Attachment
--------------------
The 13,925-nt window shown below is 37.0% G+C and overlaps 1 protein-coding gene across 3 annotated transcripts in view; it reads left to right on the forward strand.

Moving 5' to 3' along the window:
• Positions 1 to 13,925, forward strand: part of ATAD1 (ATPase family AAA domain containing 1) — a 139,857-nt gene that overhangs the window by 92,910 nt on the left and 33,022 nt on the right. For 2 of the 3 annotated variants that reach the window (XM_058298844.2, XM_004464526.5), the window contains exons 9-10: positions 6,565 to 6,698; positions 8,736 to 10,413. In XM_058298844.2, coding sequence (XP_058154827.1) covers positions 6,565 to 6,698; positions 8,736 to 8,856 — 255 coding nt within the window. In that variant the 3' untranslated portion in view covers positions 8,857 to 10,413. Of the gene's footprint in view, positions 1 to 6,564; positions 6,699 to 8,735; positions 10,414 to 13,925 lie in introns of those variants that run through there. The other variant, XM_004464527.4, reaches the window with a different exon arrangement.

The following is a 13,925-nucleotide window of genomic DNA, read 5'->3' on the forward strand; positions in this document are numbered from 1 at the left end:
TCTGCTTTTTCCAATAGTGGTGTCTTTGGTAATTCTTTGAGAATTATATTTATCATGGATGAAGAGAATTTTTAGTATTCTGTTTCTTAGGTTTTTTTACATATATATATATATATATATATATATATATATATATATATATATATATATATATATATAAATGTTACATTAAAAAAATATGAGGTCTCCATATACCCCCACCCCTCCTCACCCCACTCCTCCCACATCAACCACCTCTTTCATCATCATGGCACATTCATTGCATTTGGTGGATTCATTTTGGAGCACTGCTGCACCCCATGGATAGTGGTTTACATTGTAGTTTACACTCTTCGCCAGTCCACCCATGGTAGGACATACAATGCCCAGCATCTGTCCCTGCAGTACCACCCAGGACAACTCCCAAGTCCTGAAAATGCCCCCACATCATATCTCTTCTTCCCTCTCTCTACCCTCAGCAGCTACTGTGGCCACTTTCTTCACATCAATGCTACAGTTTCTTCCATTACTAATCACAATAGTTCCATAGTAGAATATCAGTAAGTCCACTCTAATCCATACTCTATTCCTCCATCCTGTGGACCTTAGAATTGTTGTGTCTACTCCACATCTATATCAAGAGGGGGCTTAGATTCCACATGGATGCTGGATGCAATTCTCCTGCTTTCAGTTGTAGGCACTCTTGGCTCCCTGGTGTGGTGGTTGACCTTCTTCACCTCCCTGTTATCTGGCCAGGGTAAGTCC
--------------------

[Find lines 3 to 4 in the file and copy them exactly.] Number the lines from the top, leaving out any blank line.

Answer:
• Positions 1 to 13,925, forward strand: part of ATAD1 (ATPase family AAA domain containing 1) — a 139,857-nt gene that overhangs the window by 92,910 nt on the left and 33,022 nt on the right. For 2 of the 3 annotated variants that reach the window (XM_058298844.2, XM_004464526.5), the window contains exons 9-10: positions 6,565 to 6,698; positions 8,736 to 10,413. In XM_058298844.2, coding sequence (XP_058154827.1) covers positions 6,565 to 6,698; positions 8,736 to 8,856 — 255 coding nt within the window. In that variant the 3' untranslated portion in view covers positions 8,857 to 10,413. Of the gene's footprint in view, positions 1 to 6,564; positions 6,699 to 8,735; positions 10,414 to 13,925 lie in introns of those variants that run through there. The other variant, XM_004464527.4, reaches the window with a different exon arrangement.

The following is a 13,925-nucleotide window of genomic DNA, read 5'->3' on the forward strand; positions in this document are numbered from 1 at the left end: